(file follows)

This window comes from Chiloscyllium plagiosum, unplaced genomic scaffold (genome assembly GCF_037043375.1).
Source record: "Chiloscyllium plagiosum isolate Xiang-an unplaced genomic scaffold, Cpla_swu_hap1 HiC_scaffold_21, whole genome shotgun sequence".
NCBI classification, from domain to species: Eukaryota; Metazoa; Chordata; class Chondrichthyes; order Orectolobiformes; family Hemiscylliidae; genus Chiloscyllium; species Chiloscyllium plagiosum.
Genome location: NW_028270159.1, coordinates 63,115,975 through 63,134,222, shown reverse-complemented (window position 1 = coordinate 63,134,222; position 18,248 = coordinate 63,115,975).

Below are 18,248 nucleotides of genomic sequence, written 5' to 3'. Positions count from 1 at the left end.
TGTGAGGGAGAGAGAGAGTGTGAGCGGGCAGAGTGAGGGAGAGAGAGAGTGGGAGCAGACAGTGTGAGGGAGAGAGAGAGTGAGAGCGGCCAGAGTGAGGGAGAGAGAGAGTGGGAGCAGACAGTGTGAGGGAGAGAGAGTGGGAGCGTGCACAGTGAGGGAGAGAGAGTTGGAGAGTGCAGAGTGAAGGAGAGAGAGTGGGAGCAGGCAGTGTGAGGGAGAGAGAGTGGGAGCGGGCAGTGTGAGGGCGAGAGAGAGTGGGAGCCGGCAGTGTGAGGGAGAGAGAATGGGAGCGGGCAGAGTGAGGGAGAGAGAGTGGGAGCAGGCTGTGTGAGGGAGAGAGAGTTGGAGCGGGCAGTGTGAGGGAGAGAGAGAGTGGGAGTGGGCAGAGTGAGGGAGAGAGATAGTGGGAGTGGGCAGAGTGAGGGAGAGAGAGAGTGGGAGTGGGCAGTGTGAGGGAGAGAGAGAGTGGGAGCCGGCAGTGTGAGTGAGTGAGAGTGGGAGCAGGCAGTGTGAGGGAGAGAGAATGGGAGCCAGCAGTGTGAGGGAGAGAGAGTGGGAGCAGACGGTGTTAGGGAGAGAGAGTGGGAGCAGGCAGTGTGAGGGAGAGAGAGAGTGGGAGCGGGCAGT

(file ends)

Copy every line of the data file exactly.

This window comes from Chiloscyllium plagiosum, unplaced genomic scaffold (genome assembly GCF_037043375.1).
Source record: "Chiloscyllium plagiosum isolate Xiang-an unplaced genomic scaffold, Cpla_swu_hap1 HiC_scaffold_21, whole genome shotgun sequence".
NCBI classification, from domain to species: Eukaryota; Metazoa; Chordata; class Chondrichthyes; order Orectolobiformes; family Hemiscylliidae; genus Chiloscyllium; species Chiloscyllium plagiosum.
Genome location: NW_028270159.1, coordinates 63,115,975 through 63,134,222, shown reverse-complemented (window position 1 = coordinate 63,134,222; position 18,248 = coordinate 63,115,975).

Below are 18,248 nucleotides of genomic sequence, written 5' to 3'. Positions count from 1 at the left end.
TGTGAGGGAGAGAGAGAGTGTGAGCGGGCAGAGTGAGGGAGAGAGAGAGTGGGAGCAGACAGTGTGAGGGAGAGAGAGAGTGAGAGCGGCCAGAGTGAGGGAGAGAGAGAGTGGGAGCAGACAGTGTGAGGGAGAGAGAGTGGGAGCGTGCACAGTGAGGGAGAGAGAGTTGGAGAGTGCAGAGTGAAGGAGAGAGAGTGGGAGCAGGCAGTGTGAGGGAGAGAGAGTGGGAGCGGGCAGTGTGAGGGCGAGAGAGAGTGGGAGCCGGCAGTGTGAGGGAGAGAGAATGGGAGCGGGCAGAGTGAGGGAGAGAGAGTGGGAGCAGGCTGTGTGAGGGAGAGAGAGTTGGAGCGGGCAGTGTGAGGGAGAGAGAGAGTGGGAGTGGGCAGAGTGAGGGAGAGAGATAGTGGGAGTGGGCAGAGTGAGGGAGAGAGAGAGTGGGAGTGGGCAGTGTGAGGGAGAGAGAGAGTGGGAGCCGGCAGTGTGAGTGAGTGAGAGTGGGAGCAGGCAGTGTGAGGGAGAGAGAATGGGAGCCAGCAGTGTGAGGGAGAGAGAGTGGGAGCAGACGGTGTTAGGGAGAGAGAGTGGGAGCAGGCAGTGTGAGGGAGAGAGAGAGTGGGAGCGGGCAGT